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Ohio University School of Music

OU School of Music

Welcome to my page of OU School of Music audio projects! Below you will find some examples of my work, as well as some info about the projects. Most items are youtube-embedded, but one or two are direct links to videos and audio. As this is a self-hosted site, be patient with load times for some of those.

Want to skip the reading and get right to the content? Click here for a list of even more videos than I included here and even more audio content!

Below you will find some examples of some of the live streams that I have done for the Ohio University School of Music. Because not 100% of the youtube channel is recordings that I have done, I have curated some of my favorite recordings with some notes about mic placement and what the performance.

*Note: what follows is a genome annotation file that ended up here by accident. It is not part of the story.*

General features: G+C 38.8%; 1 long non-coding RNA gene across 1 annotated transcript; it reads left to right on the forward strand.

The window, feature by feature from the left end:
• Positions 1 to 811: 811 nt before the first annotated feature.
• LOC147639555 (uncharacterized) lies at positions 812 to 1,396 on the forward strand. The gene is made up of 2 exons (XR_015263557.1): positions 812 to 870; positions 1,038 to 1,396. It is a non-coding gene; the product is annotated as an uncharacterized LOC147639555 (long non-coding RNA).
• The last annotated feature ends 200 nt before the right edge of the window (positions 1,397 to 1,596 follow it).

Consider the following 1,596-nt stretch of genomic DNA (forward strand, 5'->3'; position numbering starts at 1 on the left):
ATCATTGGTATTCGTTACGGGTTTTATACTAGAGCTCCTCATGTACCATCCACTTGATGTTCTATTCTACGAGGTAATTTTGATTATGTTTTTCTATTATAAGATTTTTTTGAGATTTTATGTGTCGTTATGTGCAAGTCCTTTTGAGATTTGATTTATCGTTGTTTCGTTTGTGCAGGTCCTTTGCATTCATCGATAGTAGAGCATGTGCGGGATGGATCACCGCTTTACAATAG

Some notes on technical aspects: All these recordings are livestreamed with OBS. The typical setup uses an ATEM mini pro for video switching when there are multiple cameras, a PTZ controller to control cameras, and then an external audio interface to manage levels. When I do on-site recordings (outdoors, in chapels, etc) I tend to use only two mics, however in our recital hall, I sometimes opt for three or four mic setups, depending on the situation. OBS also has this wonderful problem of only being able to take input from the first two channels of an interface (unless you define a 5.1 setup which is stupid in itself), so I've had to use some creative workarounds. I have previously routed audio physically through the interface's I/O and then used the interface controller to "mix", although this is clunky and not ideal at all. I have since started using a Mac application called "sounddesk" which acts as a virtual sound board layer, allowing you to grab audio from it as a virtual interface and mix audio from the interface inputs. This also allows me to apply some EQ and compression, althogh my mileage has varied in terms of latency, especially with compression. These days I tend to stick to a lowcut and maybe some dips in the 200 region and call it good, otherwise OBS and sounddesk get a little angry. All these performances are also recorded simultaneously on audition, and then edited and archived on a local university-specific SMB server. Also note -- most performances have a little ad/Ohio University logo card at the beginning, this is a School of Music requirement so you may want to skip about five minutes in for the actual performance.